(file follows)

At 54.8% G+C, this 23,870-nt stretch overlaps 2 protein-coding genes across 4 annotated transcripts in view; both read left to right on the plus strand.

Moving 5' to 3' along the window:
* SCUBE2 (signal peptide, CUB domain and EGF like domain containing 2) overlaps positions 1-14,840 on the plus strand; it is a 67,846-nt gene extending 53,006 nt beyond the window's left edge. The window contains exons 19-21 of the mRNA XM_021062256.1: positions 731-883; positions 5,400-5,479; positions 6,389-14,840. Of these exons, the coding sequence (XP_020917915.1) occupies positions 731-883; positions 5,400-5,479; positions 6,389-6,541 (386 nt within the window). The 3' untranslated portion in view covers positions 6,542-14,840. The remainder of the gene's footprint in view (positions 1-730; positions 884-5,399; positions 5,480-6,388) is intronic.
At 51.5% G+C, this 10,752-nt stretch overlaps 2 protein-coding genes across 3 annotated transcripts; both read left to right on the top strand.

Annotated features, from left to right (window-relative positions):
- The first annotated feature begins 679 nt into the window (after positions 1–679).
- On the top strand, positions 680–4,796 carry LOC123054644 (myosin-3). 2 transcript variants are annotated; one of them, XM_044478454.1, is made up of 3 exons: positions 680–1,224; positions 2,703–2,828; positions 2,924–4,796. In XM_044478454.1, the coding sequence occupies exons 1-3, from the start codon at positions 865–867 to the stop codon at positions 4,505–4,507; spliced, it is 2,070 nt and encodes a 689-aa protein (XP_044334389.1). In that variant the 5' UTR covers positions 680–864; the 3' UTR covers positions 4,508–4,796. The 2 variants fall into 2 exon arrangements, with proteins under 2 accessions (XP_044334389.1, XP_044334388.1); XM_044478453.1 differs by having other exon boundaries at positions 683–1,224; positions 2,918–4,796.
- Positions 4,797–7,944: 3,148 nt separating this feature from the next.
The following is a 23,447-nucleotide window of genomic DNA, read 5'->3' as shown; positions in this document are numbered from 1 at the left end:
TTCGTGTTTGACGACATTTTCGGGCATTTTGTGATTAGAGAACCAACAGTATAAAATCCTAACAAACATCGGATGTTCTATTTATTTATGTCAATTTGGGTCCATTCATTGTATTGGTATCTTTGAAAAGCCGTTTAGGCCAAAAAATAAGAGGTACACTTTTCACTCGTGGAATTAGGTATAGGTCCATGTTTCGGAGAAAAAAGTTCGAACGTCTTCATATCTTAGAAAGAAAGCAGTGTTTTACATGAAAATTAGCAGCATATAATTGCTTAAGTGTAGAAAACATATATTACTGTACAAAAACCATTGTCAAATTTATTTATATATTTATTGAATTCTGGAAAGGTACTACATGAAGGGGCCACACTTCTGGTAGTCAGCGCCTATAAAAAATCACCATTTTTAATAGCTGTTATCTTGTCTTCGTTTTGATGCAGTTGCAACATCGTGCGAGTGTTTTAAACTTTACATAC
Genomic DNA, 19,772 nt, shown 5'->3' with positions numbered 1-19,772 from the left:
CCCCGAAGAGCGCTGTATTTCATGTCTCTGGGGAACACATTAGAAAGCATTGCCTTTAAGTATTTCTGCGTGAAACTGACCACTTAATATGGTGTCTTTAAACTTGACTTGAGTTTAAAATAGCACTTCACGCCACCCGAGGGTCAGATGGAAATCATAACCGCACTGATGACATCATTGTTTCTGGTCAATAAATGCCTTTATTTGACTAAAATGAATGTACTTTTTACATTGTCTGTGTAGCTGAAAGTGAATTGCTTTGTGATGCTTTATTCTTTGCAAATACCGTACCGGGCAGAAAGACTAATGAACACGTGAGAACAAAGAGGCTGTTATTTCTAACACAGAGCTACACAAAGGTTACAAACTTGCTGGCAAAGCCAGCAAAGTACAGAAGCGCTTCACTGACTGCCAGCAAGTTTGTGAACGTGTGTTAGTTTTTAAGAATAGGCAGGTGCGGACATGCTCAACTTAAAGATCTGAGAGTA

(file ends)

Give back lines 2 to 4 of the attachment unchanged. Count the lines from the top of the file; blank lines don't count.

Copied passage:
Moving 5' to 3' along the window:
* SCUBE2 (signal peptide, CUB domain and EGF like domain containing 2) overlaps positions 1-14,840 on the plus strand; it is a 67,846-nt gene extending 53,006 nt beyond the window's left edge. The window contains exons 19-21 of the mRNA XM_021062256.1: positions 731-883; positions 5,400-5,479; positions 6,389-14,840. Of these exons, the coding sequence (XP_020917915.1) occupies positions 731-883; positions 5,400-5,479; positions 6,389-6,541 (386 nt within the window). The 3' untranslated portion in view covers positions 6,542-14,840. The remainder of the gene's footprint in view (positions 1-730; positions 884-5,399; positions 5,480-6,388) is intronic.
At 51.5% G+C, this 10,752-nt stretch overlaps 2 protein-coding genes across 3 annotated transcripts; both read left to right on the top strand.